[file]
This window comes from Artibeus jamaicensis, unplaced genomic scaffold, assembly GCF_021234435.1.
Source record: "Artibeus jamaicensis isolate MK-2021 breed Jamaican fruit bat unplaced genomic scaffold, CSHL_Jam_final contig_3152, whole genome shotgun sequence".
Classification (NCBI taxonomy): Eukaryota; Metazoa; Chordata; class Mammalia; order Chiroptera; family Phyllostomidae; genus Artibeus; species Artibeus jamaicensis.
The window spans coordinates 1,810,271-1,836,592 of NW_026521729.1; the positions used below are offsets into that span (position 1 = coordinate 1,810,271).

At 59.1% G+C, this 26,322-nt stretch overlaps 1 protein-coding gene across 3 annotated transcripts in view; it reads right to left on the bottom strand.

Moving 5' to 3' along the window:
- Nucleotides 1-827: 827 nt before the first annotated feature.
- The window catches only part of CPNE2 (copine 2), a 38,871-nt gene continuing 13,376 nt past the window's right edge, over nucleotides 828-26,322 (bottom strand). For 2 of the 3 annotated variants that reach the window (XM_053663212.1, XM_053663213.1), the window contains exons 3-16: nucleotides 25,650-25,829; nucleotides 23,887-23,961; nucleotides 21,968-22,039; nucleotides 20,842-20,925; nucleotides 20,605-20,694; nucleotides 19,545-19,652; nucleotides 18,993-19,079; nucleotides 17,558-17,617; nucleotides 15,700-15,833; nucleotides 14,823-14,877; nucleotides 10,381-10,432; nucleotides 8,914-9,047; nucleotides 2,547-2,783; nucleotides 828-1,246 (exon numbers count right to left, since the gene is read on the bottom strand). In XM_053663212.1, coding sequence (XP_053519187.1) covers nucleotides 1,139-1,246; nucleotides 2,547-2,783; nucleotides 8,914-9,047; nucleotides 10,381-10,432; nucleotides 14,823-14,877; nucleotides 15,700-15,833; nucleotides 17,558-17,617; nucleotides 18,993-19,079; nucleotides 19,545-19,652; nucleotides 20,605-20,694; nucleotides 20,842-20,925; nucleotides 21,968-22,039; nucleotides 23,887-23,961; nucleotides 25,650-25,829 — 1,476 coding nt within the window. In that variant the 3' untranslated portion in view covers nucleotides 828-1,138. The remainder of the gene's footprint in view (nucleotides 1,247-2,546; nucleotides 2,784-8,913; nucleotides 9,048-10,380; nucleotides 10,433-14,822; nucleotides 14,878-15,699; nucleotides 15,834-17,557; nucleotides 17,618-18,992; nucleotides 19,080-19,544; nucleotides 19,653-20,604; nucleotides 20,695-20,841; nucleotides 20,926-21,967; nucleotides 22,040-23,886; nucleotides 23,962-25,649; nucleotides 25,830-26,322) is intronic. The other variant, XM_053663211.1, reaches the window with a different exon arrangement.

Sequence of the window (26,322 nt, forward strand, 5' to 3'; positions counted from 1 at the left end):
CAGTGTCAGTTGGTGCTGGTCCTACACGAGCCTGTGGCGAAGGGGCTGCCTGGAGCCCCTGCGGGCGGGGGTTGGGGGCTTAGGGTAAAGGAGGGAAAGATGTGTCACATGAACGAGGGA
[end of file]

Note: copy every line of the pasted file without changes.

This window comes from Artibeus jamaicensis, unplaced genomic scaffold, assembly GCF_021234435.1.
Source record: "Artibeus jamaicensis isolate MK-2021 breed Jamaican fruit bat unplaced genomic scaffold, CSHL_Jam_final contig_3152, whole genome shotgun sequence".
Classification (NCBI taxonomy): Eukaryota; Metazoa; Chordata; class Mammalia; order Chiroptera; family Phyllostomidae; genus Artibeus; species Artibeus jamaicensis.
The window spans coordinates 1,810,271-1,836,592 of NW_026521729.1; the positions used below are offsets into that span (position 1 = coordinate 1,810,271).

At 59.1% G+C, this 26,322-nt stretch overlaps 1 protein-coding gene across 3 annotated transcripts in view; it reads right to left on the bottom strand.

Moving 5' to 3' along the window:
- Nucleotides 1-827: 827 nt before the first annotated feature.
- The window catches only part of CPNE2 (copine 2), a 38,871-nt gene continuing 13,376 nt past the window's right edge, over nucleotides 828-26,322 (bottom strand). For 2 of the 3 annotated variants that reach the window (XM_053663212.1, XM_053663213.1), the window contains exons 3-16: nucleotides 25,650-25,829; nucleotides 23,887-23,961; nucleotides 21,968-22,039; nucleotides 20,842-20,925; nucleotides 20,605-20,694; nucleotides 19,545-19,652; nucleotides 18,993-19,079; nucleotides 17,558-17,617; nucleotides 15,700-15,833; nucleotides 14,823-14,877; nucleotides 10,381-10,432; nucleotides 8,914-9,047; nucleotides 2,547-2,783; nucleotides 828-1,246 (exon numbers count right to left, since the gene is read on the bottom strand). In XM_053663212.1, coding sequence (XP_053519187.1) covers nucleotides 1,139-1,246; nucleotides 2,547-2,783; nucleotides 8,914-9,047; nucleotides 10,381-10,432; nucleotides 14,823-14,877; nucleotides 15,700-15,833; nucleotides 17,558-17,617; nucleotides 18,993-19,079; nucleotides 19,545-19,652; nucleotides 20,605-20,694; nucleotides 20,842-20,925; nucleotides 21,968-22,039; nucleotides 23,887-23,961; nucleotides 25,650-25,829 — 1,476 coding nt within the window. In that variant the 3' untranslated portion in view covers nucleotides 828-1,138. The remainder of the gene's footprint in view (nucleotides 1,247-2,546; nucleotides 2,784-8,913; nucleotides 9,048-10,380; nucleotides 10,433-14,822; nucleotides 14,878-15,699; nucleotides 15,834-17,557; nucleotides 17,618-18,992; nucleotides 19,080-19,544; nucleotides 19,653-20,604; nucleotides 20,695-20,841; nucleotides 20,926-21,967; nucleotides 22,040-23,886; nucleotides 23,962-25,649; nucleotides 25,830-26,322) is intronic. The other variant, XM_053663211.1, reaches the window with a different exon arrangement.

Sequence of the window (26,322 nt, forward strand, 5' to 3'; positions counted from 1 at the left end):
CAGTGTCAGTTGGTGCTGGTCCTACACGAGCCTGTGGCGAAGGGGCTGCCTGGAGCCCCTGCGGGCGGGGGTTGGGGGCTTAGGGTAAAGGAGGGAAAGATGTGTCACATGAACGAGGGA